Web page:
Somewhat OT: SL4, .NET 4, and sharing code

Somewhat OT: SL4, .NET 4, and sharing code

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tmg4340 posted on Sunday, July 04, 2010

We're getting ready to start a Silverlight project at work.  Originally, we were going to do it in .NET 3.5 and SL3, but the project timeline may let that change to .NET 4 and SL4.

(I probably can't get them to use CSLA, but we'll see...)

Anyway, I hadn't been doing a lot of research on SL4 and .NET 4, largely because I didn't expect to have it available for my job for a while.  But now that I have, I keep coming across this "shared code" comment, and I'd like some clarification.

I've read Rocky's blog posts (and watched the Tech Ed session he did) about sharing code across SL and .NET projects.  But that was all predicated on the fact that .NET 3.5 & SL3 had different runtimes, and because of the wide disparity between what .NET can do and what SL3 can do.  But now I see that you can "share DLL's" between the two.  So does this alter the code-sharing philosophy that Rocky outlined - i.e. can we have one business-library DLL now?  Or is this strictly a WPF and Silverlight situation?

My initial thought is that it might be possible, but since there are still some wide disparities between what SL4 and full .NET supports, a client- and server-side library DLL would still be required.  But I'd like some more definitive information if I can get it, and the folks here are some of the smarter ones I've found, so...


- Scott

JonnyBee replied on Monday, July 05, 2010

Hi Scott,

Yes there is a possibility to "share DLLs" but not really an option for CSLA yet.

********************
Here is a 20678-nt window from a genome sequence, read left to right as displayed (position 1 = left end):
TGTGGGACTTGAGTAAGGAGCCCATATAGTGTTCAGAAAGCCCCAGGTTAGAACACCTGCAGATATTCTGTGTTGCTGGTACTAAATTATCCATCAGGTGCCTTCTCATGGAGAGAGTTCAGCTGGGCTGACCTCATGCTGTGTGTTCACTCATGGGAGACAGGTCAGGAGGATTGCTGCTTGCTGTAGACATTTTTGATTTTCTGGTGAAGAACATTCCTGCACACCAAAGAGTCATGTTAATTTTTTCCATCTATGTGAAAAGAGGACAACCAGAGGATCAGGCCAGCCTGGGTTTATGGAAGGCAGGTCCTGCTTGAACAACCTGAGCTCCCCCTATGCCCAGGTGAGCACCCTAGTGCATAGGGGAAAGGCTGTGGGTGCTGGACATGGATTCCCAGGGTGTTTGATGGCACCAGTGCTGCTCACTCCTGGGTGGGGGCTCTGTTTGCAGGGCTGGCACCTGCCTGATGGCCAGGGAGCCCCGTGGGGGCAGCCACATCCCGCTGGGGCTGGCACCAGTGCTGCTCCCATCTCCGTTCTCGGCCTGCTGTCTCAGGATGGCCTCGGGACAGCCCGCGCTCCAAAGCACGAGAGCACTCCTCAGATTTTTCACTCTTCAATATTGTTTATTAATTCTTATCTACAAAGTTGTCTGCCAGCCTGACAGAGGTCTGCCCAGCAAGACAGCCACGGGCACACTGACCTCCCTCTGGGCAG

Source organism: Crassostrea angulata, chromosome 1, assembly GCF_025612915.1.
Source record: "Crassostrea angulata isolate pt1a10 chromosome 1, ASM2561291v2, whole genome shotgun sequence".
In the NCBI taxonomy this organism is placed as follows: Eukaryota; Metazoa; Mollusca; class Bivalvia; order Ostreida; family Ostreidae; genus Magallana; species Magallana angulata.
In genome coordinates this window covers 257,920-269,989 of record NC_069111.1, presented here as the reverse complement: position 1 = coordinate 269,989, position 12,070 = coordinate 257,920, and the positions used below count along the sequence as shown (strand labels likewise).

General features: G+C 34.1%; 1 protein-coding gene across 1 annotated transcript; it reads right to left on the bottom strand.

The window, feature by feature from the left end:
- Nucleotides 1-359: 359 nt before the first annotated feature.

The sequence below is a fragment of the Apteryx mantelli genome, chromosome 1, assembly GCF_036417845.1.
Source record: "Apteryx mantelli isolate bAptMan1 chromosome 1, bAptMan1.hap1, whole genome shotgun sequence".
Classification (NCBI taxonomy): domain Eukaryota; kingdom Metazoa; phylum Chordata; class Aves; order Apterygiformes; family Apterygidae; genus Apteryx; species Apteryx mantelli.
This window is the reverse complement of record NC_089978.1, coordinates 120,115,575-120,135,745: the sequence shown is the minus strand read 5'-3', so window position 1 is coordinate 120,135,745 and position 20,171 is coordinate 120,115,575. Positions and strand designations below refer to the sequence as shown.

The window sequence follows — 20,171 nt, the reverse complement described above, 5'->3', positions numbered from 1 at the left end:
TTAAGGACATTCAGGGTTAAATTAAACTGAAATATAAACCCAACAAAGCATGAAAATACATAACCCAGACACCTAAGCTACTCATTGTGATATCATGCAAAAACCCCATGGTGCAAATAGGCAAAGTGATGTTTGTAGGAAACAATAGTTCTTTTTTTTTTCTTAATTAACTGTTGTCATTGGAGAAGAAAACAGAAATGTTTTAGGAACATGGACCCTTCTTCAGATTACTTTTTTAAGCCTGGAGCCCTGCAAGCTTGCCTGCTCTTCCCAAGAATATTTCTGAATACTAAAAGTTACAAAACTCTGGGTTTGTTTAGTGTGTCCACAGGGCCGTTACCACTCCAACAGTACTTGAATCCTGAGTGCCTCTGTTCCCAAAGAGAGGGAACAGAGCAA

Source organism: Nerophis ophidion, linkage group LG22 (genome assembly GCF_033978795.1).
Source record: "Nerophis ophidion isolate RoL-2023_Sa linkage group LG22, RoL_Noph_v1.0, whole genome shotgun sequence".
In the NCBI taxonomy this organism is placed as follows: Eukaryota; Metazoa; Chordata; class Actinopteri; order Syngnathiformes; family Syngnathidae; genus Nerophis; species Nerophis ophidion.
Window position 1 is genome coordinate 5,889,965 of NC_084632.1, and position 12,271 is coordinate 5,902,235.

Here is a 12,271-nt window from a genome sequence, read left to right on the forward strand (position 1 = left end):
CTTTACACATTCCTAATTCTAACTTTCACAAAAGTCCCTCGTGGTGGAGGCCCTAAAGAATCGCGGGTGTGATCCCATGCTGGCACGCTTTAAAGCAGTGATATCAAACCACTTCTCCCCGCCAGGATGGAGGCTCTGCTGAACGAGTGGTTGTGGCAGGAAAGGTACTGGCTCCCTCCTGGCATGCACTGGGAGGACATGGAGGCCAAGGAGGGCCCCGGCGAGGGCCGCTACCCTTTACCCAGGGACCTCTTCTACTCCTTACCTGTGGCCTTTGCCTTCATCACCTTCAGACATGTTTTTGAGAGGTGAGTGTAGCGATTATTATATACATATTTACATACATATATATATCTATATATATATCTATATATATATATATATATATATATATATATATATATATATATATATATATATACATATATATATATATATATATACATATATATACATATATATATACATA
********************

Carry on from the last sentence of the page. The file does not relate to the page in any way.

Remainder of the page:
SL4 -> NET 4
For testing purposes- you may inject .NET 4 data access classes into a SL4 assembly using an IoC container. But not somtehing you would use in production and SL4 is available on more platforms than .NET4.

.NET4 -> SL4
.NET4 may load and use a SL4 assembly. CSLA core assembly _may_  evolve into a SL4 assembly so that we will not need to have 2 versions of CSLA (one for .NET4 and one for SL4). But as for CSLA 4 there is 2 versions of CSLA.dll, one for each runtime.

.NET4 actually has 2 runtime versions: Client Profile (CP) and Full. and .NET4 CP will most likely be rolled out on Windows Update for Vista and Win7 users. So we had potentially the same problem of one CSLA asembly for each runtime for .NET clients. In the development process we restructured the code and changed so that CSLA.dll has rutime target to .NET4 Client Profile to enable us to share asseblies between .NET4 client and servers. Code that requires .NET4 Full has been moved to sateelite assemblies like Csla.Web.dll and Csla.Web.Mvc.dll

And in the client - server perspective you MUST have 2 assemblies of you business objects - one business assembly that is downloaded and used on the client running SL4 and one server version running in .NET4 and having data access.

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